Tag Archives: DNS

Popcorn Time Domain Registrar Orders DNS Deactivation

According to WHOIS data, late on Monday the domain was updated. It isn’t due to expire for another year but its domain status is currently listed as “clientHold”, which can signal bad news. – Andy, TorrentFreak » https://ift.tt/33qS5l2 [photo: PopcornTime]

Comcast fights Google’s encrypted-DNS plan but promises not to spy on users

Comcast further said that it does not and has never sold “information that identifies who you are to anyone,” and the company claims it has never sold location data gathered from Comcast’s mobile service. Comcast also said it deletes DNS queries generated by its Internet customers every 24 hours “except in very specific cases where we need to research a security or network performance issue, protect against security threats, or comply with a valid legal request.” – Jon Brodkin, Ars Technica » https://trib.al/gpKJpNu

Tens of Thousands Protest Netflix’s Expanding VPN-Blockade

While the blocks are being rolled out in phases, it’s already clear that some VPN users can’t access Netflix, even if the VPN server is located in the same country as they are. This means that Americans can no longer use a U.S. VPN server to protect their privacy. […] This approach is meeting fierce resistance from many sides. To coordinate the protest Digital rights organization OpenMedia has started an OpenMedia petition urging Netflix to rethink its approach, which has already been signed by more than 33,000 people. – Ernesto, TorrentFreak 

Paypal gives Netflix an assist by cutting off VPN provider

Since VPN providers can easily obtain and use new IP addresses, simply blocking the IP addresses they use is a futile game of cat-and-mouse. However, what happens when those same VPN providers aren’t able to accept money from their customers? That’s an issue that at least one company is facing. UnoTelly is a company that provides VPN and SmartDNS services to their customers. There are many reasons why a person would need to use these types of services. But since it can be used to circumvent regional restrictions on services like Netflix, PayPal has stepped in and cut them off. – Chris Scott Barr, SlashGear

Why the war on VPNs is one Netflix can’t win

photo: Engadget

If there was a show on Netflix about stealing candy from babies it would look a lot like using public wi-fi without a VPN. Turns out, there are some scary-good reasons that all advice about attending (or getting anywhere near) a hacker conference begins with “get a good VPN for all your devices and use it at all times. When you use a VPN, the only thing an attacker sees is your computer talking to it — they can’t see the connection to the sites you’re visiting. The ability of an attacker to spy, intercept, attack or steal information stops at the VPN. – Violet Blue, Engadget

The Site Lifting the Veil on Netflix’s Geo-Restrictions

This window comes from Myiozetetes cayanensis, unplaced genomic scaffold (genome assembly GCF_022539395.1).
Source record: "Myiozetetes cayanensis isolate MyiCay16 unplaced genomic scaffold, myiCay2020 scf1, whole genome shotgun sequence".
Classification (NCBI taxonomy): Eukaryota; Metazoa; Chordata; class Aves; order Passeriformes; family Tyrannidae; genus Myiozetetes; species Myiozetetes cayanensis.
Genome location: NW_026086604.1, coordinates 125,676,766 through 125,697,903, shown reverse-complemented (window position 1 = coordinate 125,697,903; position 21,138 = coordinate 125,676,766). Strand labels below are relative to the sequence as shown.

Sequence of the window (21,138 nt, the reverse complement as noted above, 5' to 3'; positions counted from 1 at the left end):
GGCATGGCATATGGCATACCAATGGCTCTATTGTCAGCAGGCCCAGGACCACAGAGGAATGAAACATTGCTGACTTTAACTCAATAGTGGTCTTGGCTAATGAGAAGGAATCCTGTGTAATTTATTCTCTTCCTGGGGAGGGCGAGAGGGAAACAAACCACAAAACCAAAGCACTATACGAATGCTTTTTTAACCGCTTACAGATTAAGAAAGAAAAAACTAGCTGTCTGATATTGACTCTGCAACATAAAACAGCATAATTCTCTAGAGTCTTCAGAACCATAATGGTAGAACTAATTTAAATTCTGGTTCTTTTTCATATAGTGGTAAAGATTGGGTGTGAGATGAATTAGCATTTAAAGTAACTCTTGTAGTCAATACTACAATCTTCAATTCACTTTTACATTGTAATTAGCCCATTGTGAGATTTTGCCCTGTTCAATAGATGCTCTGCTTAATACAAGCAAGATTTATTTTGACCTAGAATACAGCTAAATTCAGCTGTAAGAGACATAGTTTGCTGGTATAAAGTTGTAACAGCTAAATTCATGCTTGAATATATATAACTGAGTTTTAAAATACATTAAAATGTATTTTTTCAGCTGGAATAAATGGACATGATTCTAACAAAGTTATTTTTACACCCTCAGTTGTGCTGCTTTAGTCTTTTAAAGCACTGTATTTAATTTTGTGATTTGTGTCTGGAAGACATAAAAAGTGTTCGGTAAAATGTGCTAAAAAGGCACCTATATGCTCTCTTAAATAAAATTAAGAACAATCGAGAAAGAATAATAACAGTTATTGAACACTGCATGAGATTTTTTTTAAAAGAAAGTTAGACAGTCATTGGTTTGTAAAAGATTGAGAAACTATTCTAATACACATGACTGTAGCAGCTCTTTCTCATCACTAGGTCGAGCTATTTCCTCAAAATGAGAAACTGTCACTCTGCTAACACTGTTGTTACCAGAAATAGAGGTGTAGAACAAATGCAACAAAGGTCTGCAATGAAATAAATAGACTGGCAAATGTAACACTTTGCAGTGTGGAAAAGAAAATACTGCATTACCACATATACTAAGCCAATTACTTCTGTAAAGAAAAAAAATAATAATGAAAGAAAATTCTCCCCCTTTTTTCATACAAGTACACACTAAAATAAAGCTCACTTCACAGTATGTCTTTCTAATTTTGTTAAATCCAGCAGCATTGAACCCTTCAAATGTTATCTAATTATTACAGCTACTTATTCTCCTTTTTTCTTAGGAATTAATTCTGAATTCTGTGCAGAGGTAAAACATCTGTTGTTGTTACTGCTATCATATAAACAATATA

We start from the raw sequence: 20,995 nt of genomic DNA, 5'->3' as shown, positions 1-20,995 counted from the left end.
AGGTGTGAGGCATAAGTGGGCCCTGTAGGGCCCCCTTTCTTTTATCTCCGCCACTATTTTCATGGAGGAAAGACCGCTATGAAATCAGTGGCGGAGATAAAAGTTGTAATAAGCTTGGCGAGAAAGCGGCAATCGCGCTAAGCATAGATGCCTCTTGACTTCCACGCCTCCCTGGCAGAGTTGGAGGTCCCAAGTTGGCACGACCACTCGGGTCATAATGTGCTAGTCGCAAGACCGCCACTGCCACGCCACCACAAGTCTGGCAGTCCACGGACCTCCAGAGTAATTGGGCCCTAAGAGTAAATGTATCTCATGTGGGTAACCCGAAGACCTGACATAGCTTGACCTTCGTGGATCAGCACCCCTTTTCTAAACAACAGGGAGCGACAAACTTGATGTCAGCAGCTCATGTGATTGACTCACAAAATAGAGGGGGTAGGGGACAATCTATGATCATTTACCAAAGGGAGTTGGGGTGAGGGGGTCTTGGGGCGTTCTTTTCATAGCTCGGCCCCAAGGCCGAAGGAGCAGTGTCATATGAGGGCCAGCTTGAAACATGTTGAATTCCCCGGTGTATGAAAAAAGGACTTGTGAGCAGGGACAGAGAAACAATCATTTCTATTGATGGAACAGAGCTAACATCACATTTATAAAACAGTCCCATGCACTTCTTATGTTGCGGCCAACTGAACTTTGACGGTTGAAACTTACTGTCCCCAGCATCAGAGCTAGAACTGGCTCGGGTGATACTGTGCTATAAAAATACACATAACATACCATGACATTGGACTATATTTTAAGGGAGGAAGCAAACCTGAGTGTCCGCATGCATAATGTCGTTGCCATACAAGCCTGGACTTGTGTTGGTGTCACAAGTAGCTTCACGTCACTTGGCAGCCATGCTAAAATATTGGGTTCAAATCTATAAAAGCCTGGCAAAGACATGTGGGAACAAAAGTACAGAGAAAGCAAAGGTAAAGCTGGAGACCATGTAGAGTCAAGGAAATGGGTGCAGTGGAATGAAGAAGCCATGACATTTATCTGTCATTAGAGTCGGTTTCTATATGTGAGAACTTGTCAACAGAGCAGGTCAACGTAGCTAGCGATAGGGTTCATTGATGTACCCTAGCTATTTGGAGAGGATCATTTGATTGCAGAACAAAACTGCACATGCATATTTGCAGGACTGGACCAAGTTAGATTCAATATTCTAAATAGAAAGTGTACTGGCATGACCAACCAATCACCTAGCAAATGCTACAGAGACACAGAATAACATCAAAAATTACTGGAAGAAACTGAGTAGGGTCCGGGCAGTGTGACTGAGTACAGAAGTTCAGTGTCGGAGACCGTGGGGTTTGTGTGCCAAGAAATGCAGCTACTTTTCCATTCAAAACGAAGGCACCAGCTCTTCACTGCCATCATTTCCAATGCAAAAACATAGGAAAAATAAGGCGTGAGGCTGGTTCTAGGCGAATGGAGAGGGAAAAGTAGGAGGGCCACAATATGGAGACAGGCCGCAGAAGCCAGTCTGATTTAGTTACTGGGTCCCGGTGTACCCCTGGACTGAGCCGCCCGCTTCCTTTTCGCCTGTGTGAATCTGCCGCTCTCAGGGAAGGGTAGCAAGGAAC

Unogs is essentially a searchable database which allows users to see which content is available on Netflix in any given area in the world. For instance, when Netflix unceremoniously curtailed my viewing of Donnie Brasco in the UK earlier this month, a search on uNoGS revealed the movie was still on the service and accessible from 22 other countries. This means that by using a VPN to switch countries I was able to continue viewing, but uNoGS actually goes a step further by providing details on which VPN, proxy or DNS providers can provide access on a movie-by-movie basis. – Andy, TorrentFreak

Netflix is blocking Australian users who access US content

According to UFlix, a paid service that lets anyone in Australia change their IP address and DNS settings for entertainment purposes, Netflix has started blocking users from viewing its US-only videos. “You seem to be using an unblocker or proxy. Please turn off any of these services and try again,” Netflix reportedly told some Australian customers. The blockade seems to only be affecting a few users currently, uFlix expressed in a blog post, noting that it expects this number to increase in the near future. – Edgar Alvarez, Engadget

FCC: yes, you’re allowed to hack your WiFi router

photo: Engadget

[T]he Federal Communications Commission has modified its proposal to allow open source firmware like DD-WRT or Tomato. The agency will only forbid tweaks that take a router “out of compliance,” such as an overly strong signal. In short, you can flash your WiFi hotspot in the future without worrying that the feds will come knocking. – Jon Fingas, Engadget

Crime to watch US TV?

photo: Reuters, Stuff.co.nz

Tens of thousands of New Zealanders are believed to watch the US version of Netflix by using services that trick Netflix into thinking they are located in the US. Documents released by [Trade Minister Tim Groser] said the Trans-Pacific Partnership agreement (TPPA) would require New Zealand to provide stronger protection for technological protection measures (TPMs). TPMs are a general term used to describe “digital locks” that prevent copyright works being accessed by people who don’t have the rights holders’ consent. – Tom Pullar-Strecker, Stuff.co.nz

Getflix lets you access restricted streaming globally – 88% off

logo: Getflix

logo: Getflix

Getflix is a smart DNS service that removes the geoblocks on Netflix, Hulu, BBC iPlayer and many more streaming media services across the globe. Usually, these services operate with monthly subscription packages. But Getflix is temporarily offering a lifetime subscription for only $39 – that’s a massive 88 percent saving, down from $330. – The Next Web
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